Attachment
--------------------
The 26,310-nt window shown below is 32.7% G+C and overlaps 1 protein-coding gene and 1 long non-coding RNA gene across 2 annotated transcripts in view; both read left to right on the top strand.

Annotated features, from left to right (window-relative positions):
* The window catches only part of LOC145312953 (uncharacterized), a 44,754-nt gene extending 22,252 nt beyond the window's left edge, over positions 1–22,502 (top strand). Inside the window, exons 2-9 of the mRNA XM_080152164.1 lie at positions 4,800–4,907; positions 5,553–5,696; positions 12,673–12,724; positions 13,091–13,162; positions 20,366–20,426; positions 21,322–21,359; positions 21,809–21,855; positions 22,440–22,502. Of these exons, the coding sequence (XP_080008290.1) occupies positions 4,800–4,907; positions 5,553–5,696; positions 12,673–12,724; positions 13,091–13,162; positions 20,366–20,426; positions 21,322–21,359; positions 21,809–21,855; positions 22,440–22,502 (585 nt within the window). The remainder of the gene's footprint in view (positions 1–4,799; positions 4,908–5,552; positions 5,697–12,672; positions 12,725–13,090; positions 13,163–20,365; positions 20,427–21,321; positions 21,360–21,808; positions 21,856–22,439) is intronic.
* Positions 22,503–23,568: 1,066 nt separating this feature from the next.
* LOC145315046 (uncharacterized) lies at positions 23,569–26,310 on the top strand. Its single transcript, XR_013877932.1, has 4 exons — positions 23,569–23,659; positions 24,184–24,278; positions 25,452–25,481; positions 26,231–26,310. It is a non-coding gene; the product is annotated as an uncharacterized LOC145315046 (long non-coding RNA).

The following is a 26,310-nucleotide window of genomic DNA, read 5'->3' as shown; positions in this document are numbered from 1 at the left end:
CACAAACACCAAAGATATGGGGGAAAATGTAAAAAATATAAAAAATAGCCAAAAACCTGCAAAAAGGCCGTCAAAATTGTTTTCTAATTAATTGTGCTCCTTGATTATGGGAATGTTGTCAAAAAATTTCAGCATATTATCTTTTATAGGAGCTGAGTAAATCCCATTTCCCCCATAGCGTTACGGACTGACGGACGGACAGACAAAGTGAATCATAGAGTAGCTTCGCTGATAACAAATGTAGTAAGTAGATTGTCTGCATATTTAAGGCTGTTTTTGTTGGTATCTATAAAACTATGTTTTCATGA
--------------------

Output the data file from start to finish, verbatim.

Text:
The 26,310-nt window shown below is 32.7% G+C and overlaps 1 protein-coding gene and 1 long non-coding RNA gene across 2 annotated transcripts in view; both read left to right on the top strand.

Annotated features, from left to right (window-relative positions):
* The window catches only part of LOC145312953 (uncharacterized), a 44,754-nt gene extending 22,252 nt beyond the window's left edge, over positions 1–22,502 (top strand). Inside the window, exons 2-9 of the mRNA XM_080152164.1 lie at positions 4,800–4,907; positions 5,553–5,696; positions 12,673–12,724; positions 13,091–13,162; positions 20,366–20,426; positions 21,322–21,359; positions 21,809–21,855; positions 22,440–22,502. Of these exons, the coding sequence (XP_080008290.1) occupies positions 4,800–4,907; positions 5,553–5,696; positions 12,673–12,724; positions 13,091–13,162; positions 20,366–20,426; positions 21,322–21,359; positions 21,809–21,855; positions 22,440–22,502 (585 nt within the window). The remainder of the gene's footprint in view (positions 1–4,799; positions 4,908–5,552; positions 5,697–12,672; positions 12,725–13,090; positions 13,163–20,365; positions 20,427–21,321; positions 21,360–21,808; positions 21,856–22,439) is intronic.
* Positions 22,503–23,568: 1,066 nt separating this feature from the next.
* LOC145315046 (uncharacterized) lies at positions 23,569–26,310 on the top strand. Its single transcript, XR_013877932.1, has 4 exons — positions 23,569–23,659; positions 24,184–24,278; positions 25,452–25,481; positions 26,231–26,310. It is a non-coding gene; the product is annotated as an uncharacterized LOC145315046 (long non-coding RNA).

The following is a 26,310-nucleotide window of genomic DNA, read 5'->3' as shown; positions in this document are numbered from 1 at the left end:
CACAAACACCAAAGATATGGGGGAAAATGTAAAAAATATAAAAAATAGCCAAAAACCTGCAAAAAGGCCGTCAAAATTGTTTTCTAATTAATTGTGCTCCTTGATTATGGGAATGTTGTCAAAAAATTTCAGCATATTATCTTTTATAGGAGCTGAGTAAATCCCATTTCCCCCATAGCGTTACGGACTGACGGACGGACAGACAAAGTGAATCATAGAGTAGCTTCGCTGATAACAAATGTAGTAAGTAGATTGTCTGCATATTTAAGGCTGTTTTTGTTGGTATCTATAAAACTATGTTTTCATGA